- The protocol has become a global communication standard and any company has access to it, as long as they have an ODETTE ID.
- Has the ability to work with special characters, namely Chinese and Japanese.
- Provides secure data exchange: encryption, SSL/ TLS, signature, identification, and so on over native X.25, X.25/ISDN, TCP/IP, and the internet.
- Incorporates file restart.
Despite the many attractive aspects of OFTP, there are still a few drawbacks:
- To use OFTP, the documents have to be sent and received by servers using the same protocols. This limits the protocol’s adoption.
- You need to have certain knowledge to use this protocol.
- To obtain the ODETTE ID, you have to register with the ODETTE organization.
FTP stands for File Transfer Protocol. FTP is another common EDI communication standard. You can install and use it on Mac OS, Windows, Linux, etc., and use it with password authentication or anonymous user access. This EDI protocol standard transmits and manipulates files over the internet, one of the TCP/IP based networks.
This protocol facilitates
- Bulk file transfer
- Quick website update
- Quick program downloads from different servers
However, FTP is not considered a secure communication standard and is not used for B2B file exchange. As a result, it is often used for internal communication. If businesses wish to continue using FTP to transfer files, FTP should be coupled with a VPN (Virtual Private Network) to secure the transmission and ensure the client performs the transfer.
AS2 stands for Applicability Statement 2. The EDI standard was created in 2002 by the IETF (Internet Engineering Task Force) and specifically developed for B2B data exchange right from the beginning.
The protocol sends EDI messages using HTTP but offers several advantages over HTTP protocol. AS2 transmits files as attachments through an encrypted tunnel, from an AS2 server to another AS2 server. The receiving end needs to accept the receipt, or Message Disposition Notifications (MDNs). The protocol provides users with several MDN return options. Additionally, there is a final receipt request once the EDI message reaches the receiver.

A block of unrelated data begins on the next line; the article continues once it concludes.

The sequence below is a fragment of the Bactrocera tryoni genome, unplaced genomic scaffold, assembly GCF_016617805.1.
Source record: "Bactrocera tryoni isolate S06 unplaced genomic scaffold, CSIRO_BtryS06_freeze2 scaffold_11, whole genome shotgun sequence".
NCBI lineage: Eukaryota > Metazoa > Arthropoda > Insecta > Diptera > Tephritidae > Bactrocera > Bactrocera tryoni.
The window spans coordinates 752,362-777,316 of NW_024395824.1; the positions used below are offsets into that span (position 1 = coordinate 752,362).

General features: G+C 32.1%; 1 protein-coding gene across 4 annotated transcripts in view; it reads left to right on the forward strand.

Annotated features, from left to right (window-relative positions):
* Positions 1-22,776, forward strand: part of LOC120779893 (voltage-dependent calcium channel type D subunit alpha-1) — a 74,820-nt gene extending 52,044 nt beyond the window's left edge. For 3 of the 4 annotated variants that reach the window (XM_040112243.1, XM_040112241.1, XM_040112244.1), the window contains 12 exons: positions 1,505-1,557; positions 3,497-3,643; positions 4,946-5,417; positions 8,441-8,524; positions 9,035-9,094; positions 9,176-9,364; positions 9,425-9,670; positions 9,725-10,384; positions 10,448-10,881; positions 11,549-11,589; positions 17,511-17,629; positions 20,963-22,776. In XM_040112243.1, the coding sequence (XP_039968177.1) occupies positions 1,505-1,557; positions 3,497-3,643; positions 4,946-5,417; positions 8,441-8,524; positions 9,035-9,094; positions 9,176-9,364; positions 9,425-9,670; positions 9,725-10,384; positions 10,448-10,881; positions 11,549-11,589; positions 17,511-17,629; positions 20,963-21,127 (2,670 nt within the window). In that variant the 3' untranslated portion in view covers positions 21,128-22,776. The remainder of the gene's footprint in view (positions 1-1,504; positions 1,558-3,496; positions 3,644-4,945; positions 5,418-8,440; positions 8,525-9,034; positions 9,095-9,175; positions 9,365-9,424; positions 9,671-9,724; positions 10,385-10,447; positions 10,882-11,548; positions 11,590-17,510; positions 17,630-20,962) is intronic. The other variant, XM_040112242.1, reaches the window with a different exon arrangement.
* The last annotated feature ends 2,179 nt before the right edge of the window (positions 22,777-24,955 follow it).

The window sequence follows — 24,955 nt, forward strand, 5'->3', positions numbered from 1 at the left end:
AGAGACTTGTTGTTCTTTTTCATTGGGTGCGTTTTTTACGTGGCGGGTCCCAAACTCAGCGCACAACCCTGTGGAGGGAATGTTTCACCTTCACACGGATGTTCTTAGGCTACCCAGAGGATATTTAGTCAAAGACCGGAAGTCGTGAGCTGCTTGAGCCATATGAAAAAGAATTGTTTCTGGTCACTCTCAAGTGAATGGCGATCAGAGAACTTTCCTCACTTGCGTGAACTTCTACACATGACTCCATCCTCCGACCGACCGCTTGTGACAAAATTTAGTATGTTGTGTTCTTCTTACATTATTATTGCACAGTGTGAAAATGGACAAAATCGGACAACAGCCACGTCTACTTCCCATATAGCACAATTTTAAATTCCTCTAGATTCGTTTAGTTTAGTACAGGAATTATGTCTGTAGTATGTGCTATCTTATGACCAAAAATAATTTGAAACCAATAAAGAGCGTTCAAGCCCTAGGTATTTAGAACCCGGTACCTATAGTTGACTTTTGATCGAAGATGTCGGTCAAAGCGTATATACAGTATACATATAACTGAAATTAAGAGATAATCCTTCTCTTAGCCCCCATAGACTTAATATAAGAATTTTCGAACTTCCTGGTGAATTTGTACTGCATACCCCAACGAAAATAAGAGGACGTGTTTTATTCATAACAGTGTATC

For traceability and authentication, it is possible to digitally sign all file formats. In addition to the increased security thanks to the receipts and digital signatures, the verification happens in real-time, boosting efficiency and visibility.
AS2 was made popular largely because Walmart required its suppliers to use it. Other large retailers used this protocol soon after. AS2 became popular in healthcare, too, due to its compliance with the Health Insurance Portability and Accountability Act of 1996 (HIPAA).
Like every other EDI communication protocol, AS2 has its disadvantages. In this case, it is the knowledge required to complete its setup and handle the maintenance and troubleshooting. Furthermore, AS2 must be integrated separately as no ERP system offers inbuilt AS2 yet.
Above are some of the most frequently encountered EDI communication protocols. It is important to clearly understand your business needs and models in order to choose the protocol that best fits your needs. Do you find these protocols confusing? Let SCS Solutions help you get through the challenging journey of learning your EDI solution! Contact us via our website https://www.scssolutions.io/, Linkedin, or Facebook. Allow us to go through the journey of learning and understanding EDI together with you.